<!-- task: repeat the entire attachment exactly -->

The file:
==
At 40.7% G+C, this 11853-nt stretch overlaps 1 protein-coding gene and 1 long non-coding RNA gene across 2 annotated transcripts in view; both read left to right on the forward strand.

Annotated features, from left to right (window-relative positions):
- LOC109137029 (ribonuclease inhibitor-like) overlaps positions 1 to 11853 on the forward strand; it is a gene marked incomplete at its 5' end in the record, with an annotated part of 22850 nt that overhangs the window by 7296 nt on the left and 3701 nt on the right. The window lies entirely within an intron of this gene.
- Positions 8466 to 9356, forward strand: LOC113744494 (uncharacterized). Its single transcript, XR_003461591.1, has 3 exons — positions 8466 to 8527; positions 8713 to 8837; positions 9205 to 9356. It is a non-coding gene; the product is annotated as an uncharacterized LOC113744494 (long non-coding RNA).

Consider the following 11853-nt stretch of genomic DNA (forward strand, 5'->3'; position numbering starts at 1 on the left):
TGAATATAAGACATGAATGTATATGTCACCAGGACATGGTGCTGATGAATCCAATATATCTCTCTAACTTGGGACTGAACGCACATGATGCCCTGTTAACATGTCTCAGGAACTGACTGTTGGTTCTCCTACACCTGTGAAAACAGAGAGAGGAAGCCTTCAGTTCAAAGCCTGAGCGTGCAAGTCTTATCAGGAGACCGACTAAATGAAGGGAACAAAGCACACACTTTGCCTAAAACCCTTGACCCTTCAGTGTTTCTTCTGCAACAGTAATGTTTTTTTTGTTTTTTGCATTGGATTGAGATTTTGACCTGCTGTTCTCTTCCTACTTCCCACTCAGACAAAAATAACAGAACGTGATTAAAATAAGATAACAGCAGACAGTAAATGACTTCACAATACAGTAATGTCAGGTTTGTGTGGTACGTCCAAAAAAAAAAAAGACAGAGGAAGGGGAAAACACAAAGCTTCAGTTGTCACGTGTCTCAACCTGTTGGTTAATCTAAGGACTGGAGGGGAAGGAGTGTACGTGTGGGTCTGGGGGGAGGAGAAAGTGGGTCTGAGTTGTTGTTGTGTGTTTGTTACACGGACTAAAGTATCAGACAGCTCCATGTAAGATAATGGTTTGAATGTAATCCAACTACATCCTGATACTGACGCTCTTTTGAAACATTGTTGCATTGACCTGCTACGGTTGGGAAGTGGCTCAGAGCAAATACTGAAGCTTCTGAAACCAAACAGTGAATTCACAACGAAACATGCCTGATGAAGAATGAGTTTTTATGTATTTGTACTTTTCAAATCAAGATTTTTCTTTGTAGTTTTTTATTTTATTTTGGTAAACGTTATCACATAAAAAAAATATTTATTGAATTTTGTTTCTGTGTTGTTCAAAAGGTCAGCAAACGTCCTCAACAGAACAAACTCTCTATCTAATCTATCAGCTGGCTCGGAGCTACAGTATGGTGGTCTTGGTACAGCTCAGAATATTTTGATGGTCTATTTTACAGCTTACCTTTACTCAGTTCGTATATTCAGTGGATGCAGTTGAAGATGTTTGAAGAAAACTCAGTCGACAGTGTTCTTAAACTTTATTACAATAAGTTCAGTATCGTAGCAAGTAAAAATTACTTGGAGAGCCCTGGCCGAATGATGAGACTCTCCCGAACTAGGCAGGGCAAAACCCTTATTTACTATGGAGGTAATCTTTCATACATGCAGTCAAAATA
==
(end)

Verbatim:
At 40.7% G+C, this 11853-nt stretch overlaps 1 protein-coding gene and 1 long non-coding RNA gene across 2 annotated transcripts in view; both read left to right on the forward strand.

Annotated features, from left to right (window-relative positions):
- LOC109137029 (ribonuclease inhibitor-like) overlaps positions 1 to 11853 on the forward strand; it is a gene marked incomplete at its 5' end in the record, with an annotated part of 22850 nt that overhangs the window by 7296 nt on the left and 3701 nt on the right. The window lies entirely within an intron of this gene.
- Positions 8466 to 9356, forward strand: LOC113744494 (uncharacterized). Its single transcript, XR_003461591.1, has 3 exons — positions 8466 to 8527; positions 8713 to 8837; positions 9205 to 9356. It is a non-coding gene; the product is annotated as an uncharacterized LOC113744494 (long non-coding RNA).

Consider the following 11853-nt stretch of genomic DNA (forward strand, 5'->3'; position numbering starts at 1 on the left):
TGAATATAAGACATGAATGTATATGTCACCAGGACATGGTGCTGATGAATCCAATATATCTCTCTAACTTGGGACTGAACGCACATGATGCCCTGTTAACATGTCTCAGGAACTGACTGTTGGTTCTCCTACACCTGTGAAAACAGAGAGAGGAAGCCTTCAGTTCAAAGCCTGAGCGTGCAAGTCTTATCAGGAGACCGACTAAATGAAGGGAACAAAGCACACACTTTGCCTAAAACCCTTGACCCTTCAGTGTTTCTTCTGCAACAGTAATGTTTTTTTTGTTTTTTGCATTGGATTGAGATTTTGACCTGCTGTTCTCTTCCTACTTCCCACTCAGACAAAAATAACAGAACGTGATTAAAATAAGATAACAGCAGACAGTAAATGACTTCACAATACAGTAATGTCAGGTTTGTGTGGTACGTCCAAAAAAAAAAAAGACAGAGGAAGGGGAAAACACAAAGCTTCAGTTGTCACGTGTCTCAACCTGTTGGTTAATCTAAGGACTGGAGGGGAAGGAGTGTACGTGTGGGTCTGGGGGGAGGAGAAAGTGGGTCTGAGTTGTTGTTGTGTGTTTGTTACACGGACTAAAGTATCAGACAGCTCCATGTAAGATAATGGTTTGAATGTAATCCAACTACATCCTGATACTGACGCTCTTTTGAAACATTGTTGCATTGACCTGCTACGGTTGGGAAGTGGCTCAGAGCAAATACTGAAGCTTCTGAAACCAAACAGTGAATTCACAACGAAACATGCCTGATGAAGAATGAGTTTTTATGTATTTGTACTTTTCAAATCAAGATTTTTCTTTGTAGTTTTTTATTTTATTTTGGTAAACGTTATCACATAAAAAAAATATTTATTGAATTTTGTTTCTGTGTTGTTCAAAAGGTCAGCAAACGTCCTCAACAGAACAAACTCTCTATCTAATCTATCAGCTGGCTCGGAGCTACAGTATGGTGGTCTTGGTACAGCTCAGAATATTTTGATGGTCTATTTTACAGCTTACCTTTACTCAGTTCGTATATTCAGTGGATGCAGTTGAAGATGTTTGAAGAAAACTCAGTCGACAGTGTTCTTAAACTTTATTACAATAAGTTCAGTATCGTAGCAAGTAAAAATTACTTGGAGAGCCCTGGCCGAATGATGAGACTCTCCCGAACTAGGCAGGGCAAAACCCTTATTTACTATGGAGGTAATCTTTCATACATGCAGTCAAAATA